Friday, 1 July 2016

Overlandish Part 3: "Rescued"

Worse than yesterday” never came. Instead we wake to another dreich, damp Waterfall Valley day. Barn Bluff is playing hide and seek with us, as fresh clouds swirl around the heights, dropping a few careless showers. It’s what you’d expect of winter on the Overland Track, really. As opposed to what we’d experienced, and what had been forecast.



[Not much visibility: a dreich day] 
Some of our hut mates are keen to keep walking south, and face whatever befalls them. They include Melbourne-based Lee, and German couple Manuel and Julia. And suddenly, over breakfast, Mick tells us it includes him too.

We’re not greatly surprised. He’s got friends coming in to meet him at the other end of the Overland Track. They plan to then walk back into Pine Valley. Rather than have to rearrange everything, it’s simplest if Mick sticks to the original plan. And this way, hopefully, he’ll also achieve his first complete Overland Track trip.

We feel strangely parental farewelling Mick, first foisting a tent and then a personal locator beacon on him, “just in case”. I resist checking whether he’s got a hanky. And then we walk our separate ways, Mick and friends to the south, ourselves to the north.


[Ian on the ascent out of Waterfall Valley] 
Leaving the valley, we ascend into the cloud that licks the rim of Bluff Cirque. It is moist though not rainy, and we debate whether rain gear is necessary. Despite feeling like a cooked lobster, I exercise the precautionary principle and leave mine on.


[Cloud walking along Bluff Cirque] 
We walk through thinning cloud most of the way back, catching occasional glimpses of valleys and mountains, and even the odd patch of blue sky. The track is still wet, or what we would once have called wet. In comparison with our walk in, it’s luxurious. Kitchen Hut feels that way too. When the sun threatens to break through, we even consider digging out our sunglasses.


[Walking out of the cloud near Cradle Mt] 
By the time we’re approaching Marions Lookout, we’re getting real views again. And when we get mobile reception and can ring Tim D., the weather is as cheerful as his news. He’s on target to meet us at Ronny Creek around 2pm.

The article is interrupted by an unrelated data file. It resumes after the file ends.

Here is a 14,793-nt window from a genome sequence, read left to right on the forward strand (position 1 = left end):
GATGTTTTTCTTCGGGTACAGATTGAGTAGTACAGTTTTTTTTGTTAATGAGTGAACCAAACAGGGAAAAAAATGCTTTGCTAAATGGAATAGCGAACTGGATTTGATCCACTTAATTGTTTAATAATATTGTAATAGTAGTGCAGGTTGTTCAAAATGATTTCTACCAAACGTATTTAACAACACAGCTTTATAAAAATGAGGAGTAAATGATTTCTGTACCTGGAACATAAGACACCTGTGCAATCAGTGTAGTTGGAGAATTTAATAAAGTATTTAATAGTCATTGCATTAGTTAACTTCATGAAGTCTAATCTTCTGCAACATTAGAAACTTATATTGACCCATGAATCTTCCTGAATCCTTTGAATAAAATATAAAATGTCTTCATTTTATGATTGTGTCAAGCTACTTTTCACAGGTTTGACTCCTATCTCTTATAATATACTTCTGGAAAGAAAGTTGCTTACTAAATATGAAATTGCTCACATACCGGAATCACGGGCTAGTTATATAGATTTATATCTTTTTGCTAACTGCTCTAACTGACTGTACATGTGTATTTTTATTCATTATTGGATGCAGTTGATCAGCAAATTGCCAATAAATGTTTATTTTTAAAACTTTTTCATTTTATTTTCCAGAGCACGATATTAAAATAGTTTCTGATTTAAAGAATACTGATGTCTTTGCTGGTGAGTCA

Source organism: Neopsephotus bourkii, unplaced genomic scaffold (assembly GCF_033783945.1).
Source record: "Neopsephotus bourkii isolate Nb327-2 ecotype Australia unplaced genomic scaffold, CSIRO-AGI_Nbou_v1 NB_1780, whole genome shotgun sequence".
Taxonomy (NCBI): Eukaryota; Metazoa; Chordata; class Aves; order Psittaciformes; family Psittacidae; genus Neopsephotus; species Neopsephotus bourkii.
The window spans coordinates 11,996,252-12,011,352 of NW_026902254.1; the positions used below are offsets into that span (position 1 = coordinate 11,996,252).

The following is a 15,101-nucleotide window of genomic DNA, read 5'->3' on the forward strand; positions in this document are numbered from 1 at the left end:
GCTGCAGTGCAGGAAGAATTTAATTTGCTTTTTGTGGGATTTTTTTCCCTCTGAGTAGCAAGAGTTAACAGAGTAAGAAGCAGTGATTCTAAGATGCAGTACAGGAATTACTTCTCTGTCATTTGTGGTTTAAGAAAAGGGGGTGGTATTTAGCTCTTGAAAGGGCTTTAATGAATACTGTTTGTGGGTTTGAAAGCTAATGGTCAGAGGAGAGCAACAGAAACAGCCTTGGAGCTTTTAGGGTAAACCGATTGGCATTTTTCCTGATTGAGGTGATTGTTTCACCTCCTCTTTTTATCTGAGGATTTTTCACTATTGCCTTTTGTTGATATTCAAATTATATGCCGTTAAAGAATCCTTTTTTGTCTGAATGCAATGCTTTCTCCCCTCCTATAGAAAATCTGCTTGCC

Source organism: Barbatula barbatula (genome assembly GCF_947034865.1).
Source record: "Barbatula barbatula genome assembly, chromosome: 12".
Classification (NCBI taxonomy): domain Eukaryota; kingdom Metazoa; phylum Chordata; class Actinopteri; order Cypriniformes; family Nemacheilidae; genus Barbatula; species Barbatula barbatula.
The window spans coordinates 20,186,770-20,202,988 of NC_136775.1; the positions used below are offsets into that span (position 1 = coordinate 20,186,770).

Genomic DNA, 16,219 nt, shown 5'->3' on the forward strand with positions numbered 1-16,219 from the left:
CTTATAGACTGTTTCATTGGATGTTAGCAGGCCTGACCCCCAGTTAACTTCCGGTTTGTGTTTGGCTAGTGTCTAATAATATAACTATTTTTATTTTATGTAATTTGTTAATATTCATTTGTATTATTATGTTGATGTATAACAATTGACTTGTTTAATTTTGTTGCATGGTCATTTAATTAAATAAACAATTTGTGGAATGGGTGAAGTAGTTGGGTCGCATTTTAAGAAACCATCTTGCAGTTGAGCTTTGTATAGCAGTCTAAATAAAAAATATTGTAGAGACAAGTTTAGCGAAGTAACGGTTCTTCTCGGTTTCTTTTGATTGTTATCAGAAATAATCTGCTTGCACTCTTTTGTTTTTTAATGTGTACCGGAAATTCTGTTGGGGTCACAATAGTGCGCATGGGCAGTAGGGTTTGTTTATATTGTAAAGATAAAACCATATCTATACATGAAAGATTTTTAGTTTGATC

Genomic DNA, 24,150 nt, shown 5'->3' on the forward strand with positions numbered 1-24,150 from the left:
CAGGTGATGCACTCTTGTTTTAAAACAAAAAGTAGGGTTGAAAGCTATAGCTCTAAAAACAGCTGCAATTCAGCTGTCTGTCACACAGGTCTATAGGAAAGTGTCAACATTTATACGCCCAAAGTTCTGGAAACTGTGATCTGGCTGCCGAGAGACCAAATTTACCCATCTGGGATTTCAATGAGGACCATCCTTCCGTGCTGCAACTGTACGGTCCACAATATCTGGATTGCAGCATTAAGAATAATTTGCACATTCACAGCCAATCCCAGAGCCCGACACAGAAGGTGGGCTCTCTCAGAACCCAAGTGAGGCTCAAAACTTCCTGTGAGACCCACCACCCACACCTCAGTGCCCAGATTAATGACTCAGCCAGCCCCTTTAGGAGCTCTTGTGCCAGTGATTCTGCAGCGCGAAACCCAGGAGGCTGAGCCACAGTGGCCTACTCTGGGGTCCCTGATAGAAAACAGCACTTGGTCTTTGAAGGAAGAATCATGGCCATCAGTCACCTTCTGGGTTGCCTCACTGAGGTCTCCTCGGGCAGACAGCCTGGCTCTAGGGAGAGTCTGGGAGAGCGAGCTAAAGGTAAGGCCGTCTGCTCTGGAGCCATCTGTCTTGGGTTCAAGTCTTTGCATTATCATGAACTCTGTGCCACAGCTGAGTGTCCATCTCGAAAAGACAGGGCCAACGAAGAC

[Back safe, at Ronny Creek] 
I’m not sure Tim is used to the kind of reception we give him, unless it’s from his dog. And then, like a pack of dogs, we’re busy exchanging news, talking nineteen to the dozen. We quickly find out how serious and widespread “our” weather event has been. Tim tells us three people are missing, presumed drowned, in the floods. And hundreds of cattle have been washed away, as towns like Latrobe and Longford have gone under.


[Tim our "rescuer", between Ian and Larry] 
On the drive down to Sheffield, where Tim and Merran have kindly offered us a bed for the night, we start to see the flood damage firsthand. We detour around some flooded sections; see numerous fallen trees; and ease past sections where road verges have slumped seriously. Our experience has been mild in comparison, though we soon find that Facebook has told it otherwise. News of our “rescue” from the flooded Overland Track has already hit our fb feed. It seems many people have been quite worried about us, so we quickly reassure them.

Our “rescue” gets very fancy when, after a blissfully hot shower, Tim and Merran break out cheese and wine as a pre-dinner treat. And it feels complete when Tim fires up his pizza oven, and he and Merran deliver an abundance of perfect home-made treats. Eventually, when we can’t eat another thing, and all our tales have been told (a few times), we retire, each to his own soft bed. And if that isn’t bliss enough, there is no snoring to be heard!
  
* * *

Postcript: What became of Mick?

The day he left us Mick did an almost 7 hour day, walking past Windermere and on to New Pelion Hut. He’d been very concerned about potential flooding at Frog Flats. But, he says, “I was so tired I walked straight through the area without even realising it.”


[Mick contemplates going on: old Waterfall Valley Hut] 
At New Pelion he caught up with Lee, and reunited him with the torch he’d left in Waterfall Valley Hut. Mick and Lee then walked on together over Pelion Gap to Kia Ora, choosing not to climb Mt Ossa in cloudy, showery conditions. The highlight of the next day was the “incredible sight” of a flooded upper Mersey River thundering over D’Alton, Fergusson and Hartnett Falls.

Mick’s adventures didn’t end at Narcissus, as they do for most Overland Track walkers. Instead he picked up a resupply that had been ferried in by friends. Together they headed back up to Pine Valley, along with Lee, Manuel, Julia and other walkers he’d met on the main track.

To top it all off it snowed at Pine Valley, with three inches at the hut, and nearly double that up on the Labyrinth. He had what he described as a fantastic day of wandering in my favourite winter wonderland.

Eventually even heroes have to come home, and Mick did so with “lots of mixed feelings. I dawdled behind the others for most of (the walk out). I wasn’t looking forward to ending what had been a pretty amazing 9 days…”.

There’s always next time Mick!
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